Stocks Dragged From The Boneyard
“Beware the Ides of March” was meant to warn Julius Caesar of his eventual assassination in Shakespeare’s play. However, it was an appropriate warning for short sellers this year. Following an initial 4.6% drawdown to start March, the 15th of the month marked the beginning of an 11-day, 11.3% recovery in the S&P 500 to finish the period up 5.6%. The TSX was positive 4.4%, while the MSCI World Index rose 4.9%.
In early March, the VIX Index, which measures the stock market’s expectation of volatility, reached levels not hit since October 2020. The short-term outlook was forbidding given the situation in Ukraine, the beginning of the Fed’s hiking cycle and a quarterly options expiry. But, the flashpoint for a rebound often occurs when doubt is deepest. As time passed without a downside surprise, hedges were forced to unwind and a reflexive upward thrust was released, the likes of which we have not seen since the COVID lows.
Commodities extended their march higher, with the Bloomberg Commodities Index rising 9.6%, and 30% year-to-date. The combination of oil’s weight in the index and its 13.3% rise in March helped propel the gauge, but agricultural and metals are significant contributors due to the supply chain disruptions caused by Russia’s assault on Ukraine. The Canadian dollar’s ascent was unbroken, gaining 2.2%. The loonie is restoring its petro-dollar label after being essentially static when oil prices rose from US$65 to over US$100.
Outside of equities, action in the bond market remains volatile as the 10-year yield rose 53bps to 2.38%. The short end of the curve exhibited an even more dramatic move, with the 2-year rising 65bps to 2.35%, briefly flipping the difference between the 10-year and 2-year yield into negative territory. This negative yield curve is seen by many as a harbinger of recession due to its perfect track record since the 1980s, but as we’ve discussed numerous times the outlook was clear regardless of the inverted yield curve. With the nominal yield (2.38%) below the 10-year breakeven inflation (3%), the market was already pricing a growth slowdown over the next decade. With most of the action happening on the short-end, the market is declaring that an aggressive Fed will only accelerate the slowdown.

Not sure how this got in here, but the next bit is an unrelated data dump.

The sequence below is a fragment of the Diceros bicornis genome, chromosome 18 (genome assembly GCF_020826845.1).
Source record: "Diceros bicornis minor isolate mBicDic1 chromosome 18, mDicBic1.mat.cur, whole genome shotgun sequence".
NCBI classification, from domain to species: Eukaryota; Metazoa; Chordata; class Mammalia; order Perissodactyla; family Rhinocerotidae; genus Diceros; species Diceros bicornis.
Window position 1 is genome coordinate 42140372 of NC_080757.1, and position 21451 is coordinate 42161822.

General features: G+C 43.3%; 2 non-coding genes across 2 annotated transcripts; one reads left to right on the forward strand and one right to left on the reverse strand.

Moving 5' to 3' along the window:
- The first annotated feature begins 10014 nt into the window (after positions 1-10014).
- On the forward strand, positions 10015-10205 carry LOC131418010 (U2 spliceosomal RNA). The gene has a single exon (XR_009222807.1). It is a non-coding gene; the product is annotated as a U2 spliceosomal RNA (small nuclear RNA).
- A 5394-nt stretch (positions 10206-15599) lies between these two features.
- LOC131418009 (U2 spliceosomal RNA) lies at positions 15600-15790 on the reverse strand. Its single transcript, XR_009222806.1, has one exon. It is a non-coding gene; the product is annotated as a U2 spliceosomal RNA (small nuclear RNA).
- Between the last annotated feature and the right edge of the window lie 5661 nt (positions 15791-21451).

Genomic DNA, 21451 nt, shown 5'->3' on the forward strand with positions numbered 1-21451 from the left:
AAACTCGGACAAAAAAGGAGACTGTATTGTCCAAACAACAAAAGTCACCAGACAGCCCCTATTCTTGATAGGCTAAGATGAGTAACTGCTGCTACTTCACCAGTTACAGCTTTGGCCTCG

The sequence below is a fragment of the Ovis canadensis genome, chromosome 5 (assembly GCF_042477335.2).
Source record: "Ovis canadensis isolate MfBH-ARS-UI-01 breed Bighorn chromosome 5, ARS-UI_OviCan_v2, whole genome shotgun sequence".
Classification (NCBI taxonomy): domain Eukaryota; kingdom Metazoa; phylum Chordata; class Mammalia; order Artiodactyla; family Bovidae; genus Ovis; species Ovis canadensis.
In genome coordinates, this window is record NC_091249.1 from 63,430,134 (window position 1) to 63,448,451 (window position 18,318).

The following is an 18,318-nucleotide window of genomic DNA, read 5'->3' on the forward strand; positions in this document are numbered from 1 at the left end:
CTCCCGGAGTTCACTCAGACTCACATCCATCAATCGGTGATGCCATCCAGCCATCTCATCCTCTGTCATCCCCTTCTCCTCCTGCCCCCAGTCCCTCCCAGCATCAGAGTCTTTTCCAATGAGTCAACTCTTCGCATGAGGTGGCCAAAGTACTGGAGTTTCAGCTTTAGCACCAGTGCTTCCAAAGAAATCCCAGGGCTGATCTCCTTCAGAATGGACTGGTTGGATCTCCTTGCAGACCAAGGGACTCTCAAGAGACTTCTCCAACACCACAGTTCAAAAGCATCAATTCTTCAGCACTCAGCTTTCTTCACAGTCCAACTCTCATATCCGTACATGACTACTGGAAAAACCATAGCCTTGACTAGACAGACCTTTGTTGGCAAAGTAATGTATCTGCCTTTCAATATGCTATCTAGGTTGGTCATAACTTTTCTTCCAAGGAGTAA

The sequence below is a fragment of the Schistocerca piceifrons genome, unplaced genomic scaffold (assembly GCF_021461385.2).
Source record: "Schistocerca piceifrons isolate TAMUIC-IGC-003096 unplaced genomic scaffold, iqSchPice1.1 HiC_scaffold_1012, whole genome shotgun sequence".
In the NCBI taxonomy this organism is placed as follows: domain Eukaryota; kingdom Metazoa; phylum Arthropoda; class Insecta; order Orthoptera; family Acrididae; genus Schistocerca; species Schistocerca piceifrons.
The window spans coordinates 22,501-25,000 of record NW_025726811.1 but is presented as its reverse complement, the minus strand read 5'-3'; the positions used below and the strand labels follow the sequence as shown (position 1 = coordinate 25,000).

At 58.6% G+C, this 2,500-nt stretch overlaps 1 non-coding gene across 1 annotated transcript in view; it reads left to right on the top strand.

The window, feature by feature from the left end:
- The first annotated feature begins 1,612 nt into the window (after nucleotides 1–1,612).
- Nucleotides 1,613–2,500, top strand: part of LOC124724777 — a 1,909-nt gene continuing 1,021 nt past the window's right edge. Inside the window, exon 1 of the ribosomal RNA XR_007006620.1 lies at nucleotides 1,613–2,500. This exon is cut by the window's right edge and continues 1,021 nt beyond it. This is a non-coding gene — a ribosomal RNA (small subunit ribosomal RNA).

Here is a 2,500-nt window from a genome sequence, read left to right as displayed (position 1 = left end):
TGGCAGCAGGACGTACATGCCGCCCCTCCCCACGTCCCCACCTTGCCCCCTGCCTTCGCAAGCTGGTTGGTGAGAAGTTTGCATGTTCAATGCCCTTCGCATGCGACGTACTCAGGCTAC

So, where does that leave us with the S&P 500 off 3.5% year-to-date? First, the bad news. Bonds are revealing that we’re likely to enter a recession in the next year. The Fed is intent on hiking into this downtrend, while commodities are gaining, employment is peaking, economic growth is cresting and the market is nearing all-time highs. However, the market doesn’t always reflect the economy, which was validated as recently as 2020. Opposing the bear view is the fact that economic growth and employment are strong, even if these are topping. Moreover, positioning among levered funds is now fairly tight after a deleveraging to start the year, real rates continue to be negative, indicating a loose environment, and most important, the recovery in risk assets despite a negative environment is indicative of a bull market. Finally, from a supply/demand picture, IPO supply is anticipated to be very low, while buybacks in the U.S. are currently approved at US$319 billion, compared to US$267 billion at the same point last year. Market pundits or news sources are too often pursued for forecasts and predictions, while the market’s ability to effectively price risk is regularly ignored. Currently, there is a wide range of uncertainty priced into the market. Accordingly, we respect the downside scenario, but also recognize that risk can be rewarded to the upside.